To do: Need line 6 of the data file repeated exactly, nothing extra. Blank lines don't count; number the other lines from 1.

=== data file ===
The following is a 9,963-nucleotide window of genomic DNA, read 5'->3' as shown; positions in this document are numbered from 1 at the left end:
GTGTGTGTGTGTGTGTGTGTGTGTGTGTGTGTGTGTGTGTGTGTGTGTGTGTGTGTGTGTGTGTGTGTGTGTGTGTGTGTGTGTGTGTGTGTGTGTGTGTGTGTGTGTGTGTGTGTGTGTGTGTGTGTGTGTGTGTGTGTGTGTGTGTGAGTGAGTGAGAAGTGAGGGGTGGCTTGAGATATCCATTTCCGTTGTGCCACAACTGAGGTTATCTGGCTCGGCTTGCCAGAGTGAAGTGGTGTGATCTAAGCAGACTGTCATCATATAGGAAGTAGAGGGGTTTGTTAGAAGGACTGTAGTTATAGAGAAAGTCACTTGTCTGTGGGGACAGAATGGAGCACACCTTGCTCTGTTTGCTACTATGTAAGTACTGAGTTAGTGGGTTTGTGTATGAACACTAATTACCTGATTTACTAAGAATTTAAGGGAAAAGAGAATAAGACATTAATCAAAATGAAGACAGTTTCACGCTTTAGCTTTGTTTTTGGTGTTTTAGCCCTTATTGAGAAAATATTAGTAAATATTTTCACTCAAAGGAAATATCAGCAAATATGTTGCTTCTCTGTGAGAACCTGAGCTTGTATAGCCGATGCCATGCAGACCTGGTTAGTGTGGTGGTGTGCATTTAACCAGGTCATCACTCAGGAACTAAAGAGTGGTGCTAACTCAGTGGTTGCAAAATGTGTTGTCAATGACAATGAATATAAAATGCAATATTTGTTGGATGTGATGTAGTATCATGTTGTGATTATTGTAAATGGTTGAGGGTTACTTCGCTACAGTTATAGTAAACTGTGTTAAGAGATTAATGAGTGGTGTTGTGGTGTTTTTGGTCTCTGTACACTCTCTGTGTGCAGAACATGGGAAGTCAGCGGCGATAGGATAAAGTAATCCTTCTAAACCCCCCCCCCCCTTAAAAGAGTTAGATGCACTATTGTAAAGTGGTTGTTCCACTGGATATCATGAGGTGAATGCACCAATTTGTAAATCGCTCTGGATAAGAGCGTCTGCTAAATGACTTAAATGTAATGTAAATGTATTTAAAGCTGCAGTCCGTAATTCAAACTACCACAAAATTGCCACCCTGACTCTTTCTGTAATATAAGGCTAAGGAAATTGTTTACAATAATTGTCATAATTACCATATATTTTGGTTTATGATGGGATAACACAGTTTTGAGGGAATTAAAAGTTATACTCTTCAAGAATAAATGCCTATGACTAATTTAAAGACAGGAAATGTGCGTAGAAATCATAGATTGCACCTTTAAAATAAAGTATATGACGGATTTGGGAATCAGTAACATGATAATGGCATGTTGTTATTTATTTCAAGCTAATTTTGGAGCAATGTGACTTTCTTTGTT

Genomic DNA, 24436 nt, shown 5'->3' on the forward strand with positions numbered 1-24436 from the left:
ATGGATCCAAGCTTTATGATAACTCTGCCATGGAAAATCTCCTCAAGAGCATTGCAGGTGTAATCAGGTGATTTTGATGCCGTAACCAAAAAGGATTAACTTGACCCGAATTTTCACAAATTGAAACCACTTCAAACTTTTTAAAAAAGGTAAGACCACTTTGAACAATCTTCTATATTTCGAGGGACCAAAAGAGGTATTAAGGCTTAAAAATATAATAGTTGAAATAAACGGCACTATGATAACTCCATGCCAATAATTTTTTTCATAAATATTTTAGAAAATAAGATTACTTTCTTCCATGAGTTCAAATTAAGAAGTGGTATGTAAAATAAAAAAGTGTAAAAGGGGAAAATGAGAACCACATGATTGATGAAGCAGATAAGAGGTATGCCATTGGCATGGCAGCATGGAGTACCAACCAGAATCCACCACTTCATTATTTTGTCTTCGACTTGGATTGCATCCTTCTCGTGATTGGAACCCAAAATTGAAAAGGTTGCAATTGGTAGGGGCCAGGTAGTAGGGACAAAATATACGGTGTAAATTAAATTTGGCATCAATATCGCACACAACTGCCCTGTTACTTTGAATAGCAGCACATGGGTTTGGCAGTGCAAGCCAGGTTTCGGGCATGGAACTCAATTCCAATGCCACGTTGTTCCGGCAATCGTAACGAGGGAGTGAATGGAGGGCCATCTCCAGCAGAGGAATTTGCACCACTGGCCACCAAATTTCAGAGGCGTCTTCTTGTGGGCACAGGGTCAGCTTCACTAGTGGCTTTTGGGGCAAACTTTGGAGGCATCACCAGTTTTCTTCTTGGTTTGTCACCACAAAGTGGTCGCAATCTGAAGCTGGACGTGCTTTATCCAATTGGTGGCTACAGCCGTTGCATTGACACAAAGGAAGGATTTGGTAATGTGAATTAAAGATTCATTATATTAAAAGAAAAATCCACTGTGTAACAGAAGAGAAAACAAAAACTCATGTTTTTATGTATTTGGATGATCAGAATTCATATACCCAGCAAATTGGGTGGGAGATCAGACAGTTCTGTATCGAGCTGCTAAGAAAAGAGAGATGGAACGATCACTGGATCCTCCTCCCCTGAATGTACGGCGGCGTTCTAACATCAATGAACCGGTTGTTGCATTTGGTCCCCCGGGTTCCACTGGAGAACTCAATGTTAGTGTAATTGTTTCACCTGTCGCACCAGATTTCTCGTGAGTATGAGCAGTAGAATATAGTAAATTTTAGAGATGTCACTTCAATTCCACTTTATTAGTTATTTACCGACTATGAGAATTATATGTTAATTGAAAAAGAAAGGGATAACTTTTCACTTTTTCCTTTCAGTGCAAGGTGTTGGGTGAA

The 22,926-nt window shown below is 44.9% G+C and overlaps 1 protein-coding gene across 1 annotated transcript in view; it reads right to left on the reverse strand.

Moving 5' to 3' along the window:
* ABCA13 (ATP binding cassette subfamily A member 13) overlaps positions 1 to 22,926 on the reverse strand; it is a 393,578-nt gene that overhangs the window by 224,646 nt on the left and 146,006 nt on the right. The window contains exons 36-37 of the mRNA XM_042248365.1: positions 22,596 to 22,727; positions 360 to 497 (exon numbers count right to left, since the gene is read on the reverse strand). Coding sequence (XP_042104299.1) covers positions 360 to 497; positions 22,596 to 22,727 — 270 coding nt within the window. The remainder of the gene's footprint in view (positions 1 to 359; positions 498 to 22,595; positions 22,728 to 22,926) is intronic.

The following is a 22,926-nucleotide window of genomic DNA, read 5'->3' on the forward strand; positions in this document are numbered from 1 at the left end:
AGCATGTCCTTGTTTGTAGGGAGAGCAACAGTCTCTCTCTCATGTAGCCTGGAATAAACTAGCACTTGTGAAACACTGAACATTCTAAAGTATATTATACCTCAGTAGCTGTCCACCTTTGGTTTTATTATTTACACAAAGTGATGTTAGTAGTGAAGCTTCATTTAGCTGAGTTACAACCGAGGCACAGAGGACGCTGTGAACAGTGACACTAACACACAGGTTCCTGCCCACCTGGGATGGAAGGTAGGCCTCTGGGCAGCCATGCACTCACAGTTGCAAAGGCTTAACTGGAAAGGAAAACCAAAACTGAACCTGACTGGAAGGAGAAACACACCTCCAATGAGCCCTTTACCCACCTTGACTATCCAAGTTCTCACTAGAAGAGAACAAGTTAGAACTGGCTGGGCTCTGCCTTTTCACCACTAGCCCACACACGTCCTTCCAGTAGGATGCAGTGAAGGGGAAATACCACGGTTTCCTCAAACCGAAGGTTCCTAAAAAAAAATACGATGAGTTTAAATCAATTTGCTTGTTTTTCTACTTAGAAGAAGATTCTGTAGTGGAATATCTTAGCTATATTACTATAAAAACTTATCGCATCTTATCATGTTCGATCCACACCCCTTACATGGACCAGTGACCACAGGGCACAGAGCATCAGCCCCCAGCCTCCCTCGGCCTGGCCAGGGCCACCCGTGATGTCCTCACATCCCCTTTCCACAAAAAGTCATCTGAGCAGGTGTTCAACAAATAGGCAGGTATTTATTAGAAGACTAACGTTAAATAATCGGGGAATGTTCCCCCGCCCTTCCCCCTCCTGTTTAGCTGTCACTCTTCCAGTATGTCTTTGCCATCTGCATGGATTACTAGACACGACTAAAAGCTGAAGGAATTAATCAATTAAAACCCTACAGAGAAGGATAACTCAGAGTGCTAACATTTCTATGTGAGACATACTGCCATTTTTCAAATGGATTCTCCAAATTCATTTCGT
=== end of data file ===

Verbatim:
Moving 5' to 3' along the window: